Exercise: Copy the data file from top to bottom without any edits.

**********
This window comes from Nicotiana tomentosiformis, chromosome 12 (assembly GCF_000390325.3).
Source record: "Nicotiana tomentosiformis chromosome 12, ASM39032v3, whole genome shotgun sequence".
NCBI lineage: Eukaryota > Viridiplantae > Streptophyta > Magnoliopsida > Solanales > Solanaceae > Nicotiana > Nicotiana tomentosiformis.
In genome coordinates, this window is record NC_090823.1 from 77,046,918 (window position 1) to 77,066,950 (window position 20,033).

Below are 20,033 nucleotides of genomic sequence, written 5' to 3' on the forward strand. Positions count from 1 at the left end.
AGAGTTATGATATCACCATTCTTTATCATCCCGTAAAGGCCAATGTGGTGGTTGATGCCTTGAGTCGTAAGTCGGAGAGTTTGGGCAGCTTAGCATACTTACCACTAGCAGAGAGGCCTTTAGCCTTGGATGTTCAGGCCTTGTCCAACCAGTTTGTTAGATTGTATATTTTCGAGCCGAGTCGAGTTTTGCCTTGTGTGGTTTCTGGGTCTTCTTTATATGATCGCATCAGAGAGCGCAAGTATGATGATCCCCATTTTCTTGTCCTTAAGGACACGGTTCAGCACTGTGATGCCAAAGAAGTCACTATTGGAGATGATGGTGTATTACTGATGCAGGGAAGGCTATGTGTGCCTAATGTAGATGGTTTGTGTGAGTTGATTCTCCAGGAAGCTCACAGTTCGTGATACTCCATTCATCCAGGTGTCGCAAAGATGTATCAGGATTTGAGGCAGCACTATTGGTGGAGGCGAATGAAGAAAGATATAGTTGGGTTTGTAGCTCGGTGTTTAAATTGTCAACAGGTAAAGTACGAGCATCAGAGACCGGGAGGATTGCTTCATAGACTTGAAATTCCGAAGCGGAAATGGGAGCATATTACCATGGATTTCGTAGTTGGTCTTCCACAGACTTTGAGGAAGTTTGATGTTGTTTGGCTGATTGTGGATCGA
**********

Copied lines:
This window comes from Nicotiana tomentosiformis, chromosome 12 (assembly GCF_000390325.3).
Source record: "Nicotiana tomentosiformis chromosome 12, ASM39032v3, whole genome shotgun sequence".
NCBI lineage: Eukaryota > Viridiplantae > Streptophyta > Magnoliopsida > Solanales > Solanaceae > Nicotiana > Nicotiana tomentosiformis.
In genome coordinates, this window is record NC_090823.1 from 77,046,918 (window position 1) to 77,066,950 (window position 20,033).

Below are 20,033 nucleotides of genomic sequence, written 5' to 3' on the forward strand. Positions count from 1 at the left end.
AGAGTTATGATATCACCATTCTTTATCATCCCGTAAAGGCCAATGTGGTGGTTGATGCCTTGAGTCGTAAGTCGGAGAGTTTGGGCAGCTTAGCATACTTACCACTAGCAGAGAGGCCTTTAGCCTTGGATGTTCAGGCCTTGTCCAACCAGTTTGTTAGATTGTATATTTTCGAGCCGAGTCGAGTTTTGCCTTGTGTGGTTTCTGGGTCTTCTTTATATGATCGCATCAGAGAGCGCAAGTATGATGATCCCCATTTTCTTGTCCTTAAGGACACGGTTCAGCACTGTGATGCCAAAGAAGTCACTATTGGAGATGATGGTGTATTACTGATGCAGGGAAGGCTATGTGTGCCTAATGTAGATGGTTTGTGTGAGTTGATTCTCCAGGAAGCTCACAGTTCGTGATACTCCATTCATCCAGGTGTCGCAAAGATGTATCAGGATTTGAGGCAGCACTATTGGTGGAGGCGAATGAAGAAAGATATAGTTGGGTTTGTAGCTCGGTGTTTAAATTGTCAACAGGTAAAGTACGAGCATCAGAGACCGGGAGGATTGCTTCATAGACTTGAAATTCCGAAGCGGAAATGGGAGCATATTACCATGGATTTCGTAGTTGGTCTTCCACAGACTTTGAGGAAGTTTGATGTTGTTTGGCTGATTGTGGATCGA